Former Captain of Brazil, disciple of the great Fabio Capello and had a mean-as-hell nickname ‘The Puma.’ When he played well, Madrid won. Trouble was, that didn’t happen very much last season. He was slow, cumbersome, clumsy, conservative and covered very little ground. He was very much a redundant with Diarra’s presence and hardly offered anything going forward. For all the criticism Madrid’s fans get for not knowing how to appreciate Blue-Collar players, in this case, I agree with them. It was clear that by the time he reached Madrid, he was no longer the player he was at Roma or Juventus. Forget the comments of him being unsuitable to the La Liga style of play: he went back to Milan and remains a benchwarmer there.
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Arrival – Jose Antonio Reyes then to Atletico Madrid
I had a really great impression of him when he came in. I’ve seen him with Arsenal. Fast, aggressive, has a great shot and can even score form free kicks. Sadly, he was a victim in Calderon’s obsession to land one of his 3 electoral promises: Arjen Robben. We later on also discovered that Robinho was best on the left. So there we were: from starting the past season figuring out how to populate the left side and we get stuck with 2 left sided players and then some more.
Sadly Reyes never shined with our cross-town rivals. I would’ve liked to see him succeed because I’ve always nodded approvingly at his public displays of affection towards Real Madrid. Somehow, I think the dip in form was very apparent… resulting in him not even being considered at all for a spot in Spain’s Euro-team. He scored some great goals for Madrid. Despite the see-sawing of his form in Madrid, I will always remember him for those critical goals and flashes of brilliance which we saw from him.

Monday, July 7, 2008

Reflecting on Player Movements in the Calderon-Mijatovic Era Part 7

Promoted from the Youth Team – Jordi Codina
I haven’t seen him play… but there’s been quite a bit of positive feedback about him. He’s 3rd in the pecking order though, rightfully behind Casillas but debatably behind Dudek. As a Castilla graduate, he’d definitely make a fan favorite. But given his age, he and Madrid are at that crossroads now: he should either be moved up as the 2nd choice keeper over Dudek, or be sold / loaned out to another club.
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Arrival – Jerzy Dudek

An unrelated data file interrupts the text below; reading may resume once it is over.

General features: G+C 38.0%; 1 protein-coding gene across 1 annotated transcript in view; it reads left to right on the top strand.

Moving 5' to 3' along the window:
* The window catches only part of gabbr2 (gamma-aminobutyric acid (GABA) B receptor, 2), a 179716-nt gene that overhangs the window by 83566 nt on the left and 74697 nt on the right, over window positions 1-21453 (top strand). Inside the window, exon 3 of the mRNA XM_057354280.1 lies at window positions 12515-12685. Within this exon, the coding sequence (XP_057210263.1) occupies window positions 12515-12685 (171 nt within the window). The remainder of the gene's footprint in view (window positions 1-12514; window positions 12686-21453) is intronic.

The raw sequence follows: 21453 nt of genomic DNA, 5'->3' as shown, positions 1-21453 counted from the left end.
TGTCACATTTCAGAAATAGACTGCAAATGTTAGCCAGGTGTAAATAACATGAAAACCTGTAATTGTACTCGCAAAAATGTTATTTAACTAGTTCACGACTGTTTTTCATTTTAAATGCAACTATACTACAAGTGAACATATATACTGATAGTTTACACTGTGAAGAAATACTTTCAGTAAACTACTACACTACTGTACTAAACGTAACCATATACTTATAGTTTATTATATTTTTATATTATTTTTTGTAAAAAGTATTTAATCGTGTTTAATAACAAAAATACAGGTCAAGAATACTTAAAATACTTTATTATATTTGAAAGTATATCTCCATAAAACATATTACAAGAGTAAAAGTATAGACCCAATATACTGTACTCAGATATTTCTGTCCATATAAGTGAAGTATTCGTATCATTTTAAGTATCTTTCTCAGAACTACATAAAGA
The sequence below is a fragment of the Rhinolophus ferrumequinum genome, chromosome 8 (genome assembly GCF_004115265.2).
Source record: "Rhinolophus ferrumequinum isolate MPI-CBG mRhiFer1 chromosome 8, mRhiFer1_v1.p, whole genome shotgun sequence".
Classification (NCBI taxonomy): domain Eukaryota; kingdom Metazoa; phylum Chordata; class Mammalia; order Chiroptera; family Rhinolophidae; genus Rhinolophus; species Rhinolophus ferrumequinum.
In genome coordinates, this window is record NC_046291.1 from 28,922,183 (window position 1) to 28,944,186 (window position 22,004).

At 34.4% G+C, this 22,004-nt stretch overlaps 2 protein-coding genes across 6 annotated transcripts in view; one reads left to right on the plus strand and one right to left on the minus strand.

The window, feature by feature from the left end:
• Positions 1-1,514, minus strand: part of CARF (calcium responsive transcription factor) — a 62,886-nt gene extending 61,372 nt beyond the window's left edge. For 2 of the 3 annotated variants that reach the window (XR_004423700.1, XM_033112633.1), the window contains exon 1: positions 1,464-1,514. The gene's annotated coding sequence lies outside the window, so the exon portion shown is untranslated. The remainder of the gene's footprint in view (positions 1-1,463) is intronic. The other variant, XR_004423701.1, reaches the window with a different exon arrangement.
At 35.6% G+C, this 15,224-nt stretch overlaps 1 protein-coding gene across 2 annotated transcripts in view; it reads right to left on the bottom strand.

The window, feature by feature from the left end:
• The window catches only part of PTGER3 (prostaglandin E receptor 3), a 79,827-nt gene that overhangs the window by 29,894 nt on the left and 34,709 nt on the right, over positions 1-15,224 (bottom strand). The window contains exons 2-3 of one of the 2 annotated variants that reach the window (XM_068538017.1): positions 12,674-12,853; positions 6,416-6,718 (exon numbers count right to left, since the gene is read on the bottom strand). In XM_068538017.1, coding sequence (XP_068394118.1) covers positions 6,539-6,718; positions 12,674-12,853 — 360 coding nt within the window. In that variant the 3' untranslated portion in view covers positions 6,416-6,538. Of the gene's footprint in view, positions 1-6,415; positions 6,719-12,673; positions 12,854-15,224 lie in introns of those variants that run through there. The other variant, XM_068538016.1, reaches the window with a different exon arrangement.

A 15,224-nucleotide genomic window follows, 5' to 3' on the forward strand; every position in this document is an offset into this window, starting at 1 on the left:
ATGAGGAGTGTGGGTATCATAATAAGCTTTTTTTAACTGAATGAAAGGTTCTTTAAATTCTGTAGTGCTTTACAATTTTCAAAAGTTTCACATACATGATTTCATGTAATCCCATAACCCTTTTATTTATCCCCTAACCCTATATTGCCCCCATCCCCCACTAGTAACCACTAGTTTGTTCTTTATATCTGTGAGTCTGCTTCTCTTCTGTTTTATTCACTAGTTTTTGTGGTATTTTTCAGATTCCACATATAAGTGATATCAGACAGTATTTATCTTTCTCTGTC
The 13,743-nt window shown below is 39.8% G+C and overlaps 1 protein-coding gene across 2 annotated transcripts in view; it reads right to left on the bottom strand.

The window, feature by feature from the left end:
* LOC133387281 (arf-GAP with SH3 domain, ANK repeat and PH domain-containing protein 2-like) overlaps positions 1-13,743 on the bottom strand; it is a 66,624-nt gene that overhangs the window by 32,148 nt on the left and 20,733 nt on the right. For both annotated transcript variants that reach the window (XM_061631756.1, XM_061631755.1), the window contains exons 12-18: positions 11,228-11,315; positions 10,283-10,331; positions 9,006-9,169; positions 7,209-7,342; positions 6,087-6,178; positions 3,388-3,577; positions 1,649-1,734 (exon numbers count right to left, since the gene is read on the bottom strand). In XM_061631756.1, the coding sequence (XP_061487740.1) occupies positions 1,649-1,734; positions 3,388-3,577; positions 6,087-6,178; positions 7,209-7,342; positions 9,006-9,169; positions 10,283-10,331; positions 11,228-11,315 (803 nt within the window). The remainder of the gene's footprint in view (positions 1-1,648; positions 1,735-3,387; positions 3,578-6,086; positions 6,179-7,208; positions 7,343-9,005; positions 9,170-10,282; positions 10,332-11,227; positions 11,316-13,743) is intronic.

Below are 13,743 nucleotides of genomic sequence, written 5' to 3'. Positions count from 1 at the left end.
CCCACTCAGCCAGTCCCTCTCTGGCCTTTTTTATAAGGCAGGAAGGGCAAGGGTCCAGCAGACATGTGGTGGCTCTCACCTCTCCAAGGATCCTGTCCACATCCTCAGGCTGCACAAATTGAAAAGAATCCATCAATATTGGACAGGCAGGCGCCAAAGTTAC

A Champions League-winning, Penalty Kick-saving hero as your second string GK… not bad at all. Dudek is however at that age when he must move on to clear the way for Castilla’s younger ‘keepers who are moving up. He was a great and clever acquisition though. He’s played decently in the few games that I’ve seen him. But maybe it’s time for him to make a move…
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Arrival – Javier Saviola
Let’s all admit it. Saviola was a trophy acquisition. But even for a trophy acquisition, he was a good quality acquisition. He has a history of being able to score goals as proven in his stints in Barcelona (early days) Sevilla and Monaco. But once again, he’s like Baptista. If he wants to stay in Madrid, it’s clear that he will have to accept a role in the bench: playing the local cup matches and appearing as a sub here and there to compensate for injuries or suspensions, but mostly as a ploy to waste time or a reliever when a match’s result has been guaranteed. Garbage minutes in other words.

Nevertheless, he’s scored some important goals and made some energetic appearances this past season. Where many have been happy to dismiss him as a bad signing or a flop, I prefer to look at Saviola as a man who is just unlucky to have landed in Madrid during a season when Raul has regained some of his old form. I haven’t read anyone write about it, but imagine this: what if along with RVN’s absence due to injury, Raul was unable to regain his old form or had gotten hurt? One of Saviola, Soldado or Baptista would have played that spot much more often…. And who knows what we might’ve gotten out of them?